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Review: 'Designated Survivor' Is Somewhere Between Bad 'West Wing' and Good '24'

By Dustin Rowles | TV | September 26, 2016 |

By Dustin Rowles | TV | September 26, 2016 |

ABC’s new Presidential drama Designated Survivor is likely to appeal to two kinds of viewers: Those who want to watch President Kiefer root out terrorists and make them pay for their acts, and those, like me, who want to see a television show tackle a bleak constitutional crisis. The ratings demands of network television will likely push Designated Survivor toward more dirty bombs, backroom conspiracies, and all night waterboarding sessions, but I am holding out hope that creator David Guggenheim eschews Scandal-like twists and machinations and steers President Kiefer into becoming a spiritual successor to President Bartlett.

The premise is simple and so insanely enthralling that it’s hard to believe that it hasn’t been done already: A bomb blows up the House chamber during the State of the Union speech, killing everyone in the line of presidential succession except Tom Kirkman, the Secretary of Housing and Urban Development, who was on his way out over disagreements with the President before the bombings. The Cabinet is gone. Congress is gone, and though the show hasn’t addressed it yet, the Supreme Court justices are probably gone, as well.

That leaves Kirkman — an unelected official with no real political experience — left in charge, and basically it’s just him and the Pentagon left to ferret out the terrorists who blew up Congress and rebuild America.

From a Constitutional standpoint, that is fascinating. What does it even mean? That there will be special elections held for all 535 seats of Congress? That the President will have to refill his cabinet, and select all 9 Supreme Court justices? That’s a lot of power for one man, especially for one man who wasn’t elected into office.

Those are the matters that I am hopeful Designated Survivor will address, while taking on other matters of public concern, the daily duties of a President, and Kirkman’s eventual election campaign.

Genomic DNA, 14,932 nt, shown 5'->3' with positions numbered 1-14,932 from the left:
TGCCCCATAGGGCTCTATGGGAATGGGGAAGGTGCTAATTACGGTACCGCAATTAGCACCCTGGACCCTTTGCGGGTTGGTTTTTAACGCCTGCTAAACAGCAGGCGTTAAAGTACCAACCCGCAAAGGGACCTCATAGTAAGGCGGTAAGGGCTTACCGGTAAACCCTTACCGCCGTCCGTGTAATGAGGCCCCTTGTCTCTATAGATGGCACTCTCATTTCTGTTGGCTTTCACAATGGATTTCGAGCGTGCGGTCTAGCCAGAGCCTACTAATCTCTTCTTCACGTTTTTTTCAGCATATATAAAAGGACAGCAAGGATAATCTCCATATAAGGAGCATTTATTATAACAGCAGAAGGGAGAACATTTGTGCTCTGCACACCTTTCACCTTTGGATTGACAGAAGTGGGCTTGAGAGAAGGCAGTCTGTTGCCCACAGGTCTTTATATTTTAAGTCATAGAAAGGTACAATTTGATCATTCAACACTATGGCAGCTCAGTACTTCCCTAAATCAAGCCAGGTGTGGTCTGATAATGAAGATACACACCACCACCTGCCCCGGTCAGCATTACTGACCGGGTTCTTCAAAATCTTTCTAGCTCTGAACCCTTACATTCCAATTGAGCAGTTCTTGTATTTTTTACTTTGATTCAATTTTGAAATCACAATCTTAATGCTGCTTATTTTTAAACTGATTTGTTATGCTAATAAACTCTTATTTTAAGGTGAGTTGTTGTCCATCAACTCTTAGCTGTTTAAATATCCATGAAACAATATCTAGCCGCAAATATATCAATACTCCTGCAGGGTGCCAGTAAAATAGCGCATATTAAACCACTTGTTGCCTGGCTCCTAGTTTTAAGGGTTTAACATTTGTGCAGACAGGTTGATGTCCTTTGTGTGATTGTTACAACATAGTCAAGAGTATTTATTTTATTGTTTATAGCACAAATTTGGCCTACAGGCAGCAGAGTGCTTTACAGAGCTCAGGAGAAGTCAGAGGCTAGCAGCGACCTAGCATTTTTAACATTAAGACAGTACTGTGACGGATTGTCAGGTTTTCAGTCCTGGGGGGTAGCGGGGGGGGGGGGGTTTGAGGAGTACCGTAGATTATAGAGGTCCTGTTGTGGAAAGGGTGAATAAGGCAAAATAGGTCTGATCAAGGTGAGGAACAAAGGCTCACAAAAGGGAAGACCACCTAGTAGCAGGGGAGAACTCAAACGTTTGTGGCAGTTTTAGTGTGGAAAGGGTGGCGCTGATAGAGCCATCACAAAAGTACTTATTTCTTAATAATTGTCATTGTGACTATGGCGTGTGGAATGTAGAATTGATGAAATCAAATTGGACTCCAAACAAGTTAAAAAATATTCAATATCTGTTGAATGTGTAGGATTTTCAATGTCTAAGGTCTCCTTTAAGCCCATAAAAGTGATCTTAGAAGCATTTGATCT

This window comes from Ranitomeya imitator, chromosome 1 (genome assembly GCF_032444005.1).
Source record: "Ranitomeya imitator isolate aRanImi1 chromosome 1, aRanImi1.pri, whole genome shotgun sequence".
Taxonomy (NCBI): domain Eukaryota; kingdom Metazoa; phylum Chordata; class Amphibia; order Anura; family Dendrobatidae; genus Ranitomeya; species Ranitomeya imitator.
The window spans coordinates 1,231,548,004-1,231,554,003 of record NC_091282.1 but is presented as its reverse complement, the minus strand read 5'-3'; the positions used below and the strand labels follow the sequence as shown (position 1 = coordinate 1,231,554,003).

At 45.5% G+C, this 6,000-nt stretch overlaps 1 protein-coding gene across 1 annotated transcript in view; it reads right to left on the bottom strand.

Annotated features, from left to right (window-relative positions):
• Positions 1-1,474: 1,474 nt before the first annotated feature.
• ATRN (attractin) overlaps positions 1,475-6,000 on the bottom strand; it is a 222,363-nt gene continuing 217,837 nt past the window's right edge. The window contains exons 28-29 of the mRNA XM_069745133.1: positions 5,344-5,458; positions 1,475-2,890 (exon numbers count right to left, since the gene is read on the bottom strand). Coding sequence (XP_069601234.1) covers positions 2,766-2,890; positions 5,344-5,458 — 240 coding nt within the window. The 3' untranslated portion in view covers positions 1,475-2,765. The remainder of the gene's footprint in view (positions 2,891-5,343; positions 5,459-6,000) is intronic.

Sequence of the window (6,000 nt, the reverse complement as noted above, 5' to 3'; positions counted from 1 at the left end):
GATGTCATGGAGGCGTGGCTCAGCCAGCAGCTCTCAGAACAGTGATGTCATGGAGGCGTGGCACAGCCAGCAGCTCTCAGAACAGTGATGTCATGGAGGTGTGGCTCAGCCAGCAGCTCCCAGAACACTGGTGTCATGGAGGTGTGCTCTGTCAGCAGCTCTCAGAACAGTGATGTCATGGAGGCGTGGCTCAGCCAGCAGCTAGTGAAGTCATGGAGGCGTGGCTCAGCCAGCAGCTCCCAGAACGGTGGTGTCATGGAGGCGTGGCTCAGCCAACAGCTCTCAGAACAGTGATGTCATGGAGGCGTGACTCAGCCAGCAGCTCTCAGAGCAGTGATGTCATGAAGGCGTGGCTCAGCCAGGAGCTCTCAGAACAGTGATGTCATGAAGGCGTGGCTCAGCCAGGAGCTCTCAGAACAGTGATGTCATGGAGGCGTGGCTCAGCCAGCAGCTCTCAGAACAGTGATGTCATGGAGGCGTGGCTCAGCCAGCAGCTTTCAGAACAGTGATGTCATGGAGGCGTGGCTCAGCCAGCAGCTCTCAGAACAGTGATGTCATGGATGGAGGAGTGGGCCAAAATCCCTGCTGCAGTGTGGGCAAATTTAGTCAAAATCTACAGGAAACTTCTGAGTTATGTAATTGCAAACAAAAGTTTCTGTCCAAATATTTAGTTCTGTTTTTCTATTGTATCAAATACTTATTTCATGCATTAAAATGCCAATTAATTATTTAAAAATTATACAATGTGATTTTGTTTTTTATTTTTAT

What I’m afraid of, however, is that it will get mired in uncovering the plot behind the destruction of the House Chamber and the power-struggle between Kirkman and the commanding general in the war room, Harris Cochrane (Kevin McNally), who is already trying to orchestrate a coup and establish martial law.

I would settle, however, for something in between: A House of Cards like drama where various politicians vie to enable, support, take down, or destroy President Kirkman. The cast most suggests this possibility: Virginia Madsen will play Kimble Hookstraten, a Republican and the designated survivor of her party. Ashley Zukerman will play Peter MacLeish, a popular Congressman following the attacks (and probably a political rival); and Mykelti Williamson will play Admiral Chernow, the Vice Chairman of the Joint Chiefs of Staff who becomes one of President Kirkman’s most trusted advisors. Kal Penn is also around as Kirkman’s speechwriter. The series will also, undoubtedly, focus on the first family, who are thrust into the White House without warning.

There’s a lot of potential in Designated Survivor, and at the very least, the competently made pilot suggests that the series can ably execute any or all of these narratives. The potent premise does most of the work of sucking the viewer in, but Kiefer Sutherland — playing a kinder, gentler Jack Bauer — is well suited to the role. Kal Penn’s speechwriter character is as instantly likable as the “rebellious” son is instantly unlikable, and Natascha McElhone — who plays the more politically savvy First Lady — is serviceable in a role that will hopefully expand over the course of the first season.

Ultimately, I don’t know where Designated Survivor is going to go, but after the pilot episode, I’m hooked in the same way I get hooked on Shonda Rhimes’ brand of what-happens-next-TV for a season or two before it jumps the tracks. It’s gripping, tension-filled, slickly made TV, light on the brain but heavy on the heroics, which is as good as we can expect from broadcast network television these days.